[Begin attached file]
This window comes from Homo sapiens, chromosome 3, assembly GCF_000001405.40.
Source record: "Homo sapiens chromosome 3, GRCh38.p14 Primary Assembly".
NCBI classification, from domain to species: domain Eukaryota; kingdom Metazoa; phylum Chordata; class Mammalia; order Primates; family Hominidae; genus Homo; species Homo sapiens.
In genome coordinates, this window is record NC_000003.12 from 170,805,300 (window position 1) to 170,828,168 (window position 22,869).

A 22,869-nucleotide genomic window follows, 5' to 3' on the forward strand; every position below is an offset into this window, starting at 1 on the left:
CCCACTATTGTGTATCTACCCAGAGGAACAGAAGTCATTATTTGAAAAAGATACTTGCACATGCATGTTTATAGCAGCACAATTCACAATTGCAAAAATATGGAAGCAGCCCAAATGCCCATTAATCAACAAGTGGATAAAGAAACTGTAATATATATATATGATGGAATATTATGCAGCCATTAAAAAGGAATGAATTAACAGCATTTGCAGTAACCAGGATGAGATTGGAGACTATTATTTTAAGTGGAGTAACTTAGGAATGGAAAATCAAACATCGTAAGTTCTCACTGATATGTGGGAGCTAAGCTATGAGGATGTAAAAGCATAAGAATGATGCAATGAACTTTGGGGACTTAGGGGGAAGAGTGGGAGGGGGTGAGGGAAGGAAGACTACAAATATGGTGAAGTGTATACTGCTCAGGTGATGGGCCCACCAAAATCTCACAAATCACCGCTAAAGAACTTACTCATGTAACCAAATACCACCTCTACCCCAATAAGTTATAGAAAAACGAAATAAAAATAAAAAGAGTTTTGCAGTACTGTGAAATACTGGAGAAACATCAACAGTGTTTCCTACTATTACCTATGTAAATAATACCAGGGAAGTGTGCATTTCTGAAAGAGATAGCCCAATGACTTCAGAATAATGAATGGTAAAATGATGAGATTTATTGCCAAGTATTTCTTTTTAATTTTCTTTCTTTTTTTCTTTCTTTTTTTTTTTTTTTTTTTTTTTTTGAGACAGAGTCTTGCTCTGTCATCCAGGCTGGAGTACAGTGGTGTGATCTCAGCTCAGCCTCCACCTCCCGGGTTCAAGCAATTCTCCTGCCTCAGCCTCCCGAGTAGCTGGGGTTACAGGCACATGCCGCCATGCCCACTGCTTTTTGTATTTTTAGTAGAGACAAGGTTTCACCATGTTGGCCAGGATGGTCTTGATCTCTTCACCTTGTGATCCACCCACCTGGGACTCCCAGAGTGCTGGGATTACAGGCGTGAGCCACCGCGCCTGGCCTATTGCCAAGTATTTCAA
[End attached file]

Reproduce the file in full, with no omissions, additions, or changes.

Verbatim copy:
This window comes from Homo sapiens, chromosome 3, assembly GCF_000001405.40.
Source record: "Homo sapiens chromosome 3, GRCh38.p14 Primary Assembly".
NCBI classification, from domain to species: domain Eukaryota; kingdom Metazoa; phylum Chordata; class Mammalia; order Primates; family Hominidae; genus Homo; species Homo sapiens.
In genome coordinates, this window is record NC_000003.12 from 170,805,300 (window position 1) to 170,828,168 (window position 22,869).

A 22,869-nucleotide genomic window follows, 5' to 3' on the forward strand; every position below is an offset into this window, starting at 1 on the left:
CCCACTATTGTGTATCTACCCAGAGGAACAGAAGTCATTATTTGAAAAAGATACTTGCACATGCATGTTTATAGCAGCACAATTCACAATTGCAAAAATATGGAAGCAGCCCAAATGCCCATTAATCAACAAGTGGATAAAGAAACTGTAATATATATATATGATGGAATATTATGCAGCCATTAAAAAGGAATGAATTAACAGCATTTGCAGTAACCAGGATGAGATTGGAGACTATTATTTTAAGTGGAGTAACTTAGGAATGGAAAATCAAACATCGTAAGTTCTCACTGATATGTGGGAGCTAAGCTATGAGGATGTAAAAGCATAAGAATGATGCAATGAACTTTGGGGACTTAGGGGGAAGAGTGGGAGGGGGTGAGGGAAGGAAGACTACAAATATGGTGAAGTGTATACTGCTCAGGTGATGGGCCCACCAAAATCTCACAAATCACCGCTAAAGAACTTACTCATGTAACCAAATACCACCTCTACCCCAATAAGTTATAGAAAAACGAAATAAAAATAAAAAGAGTTTTGCAGTACTGTGAAATACTGGAGAAACATCAACAGTGTTTCCTACTATTACCTATGTAAATAATACCAGGGAAGTGTGCATTTCTGAAAGAGATAGCCCAATGACTTCAGAATAATGAATGGTAAAATGATGAGATTTATTGCCAAGTATTTCTTTTTAATTTTCTTTCTTTTTTTCTTTCTTTTTTTTTTTTTTTTTTTTTTTTTGAGACAGAGTCTTGCTCTGTCATCCAGGCTGGAGTACAGTGGTGTGATCTCAGCTCAGCCTCCACCTCCCGGGTTCAAGCAATTCTCCTGCCTCAGCCTCCCGAGTAGCTGGGGTTACAGGCACATGCCGCCATGCCCACTGCTTTTTGTATTTTTAGTAGAGACAAGGTTTCACCATGTTGGCCAGGATGGTCTTGATCTCTTCACCTTGTGATCCACCCACCTGGGACTCCCAGAGTGCTGGGATTACAGGCGTGAGCCACCGCGCCTGGCCTATTGCCAAGTATTTCAA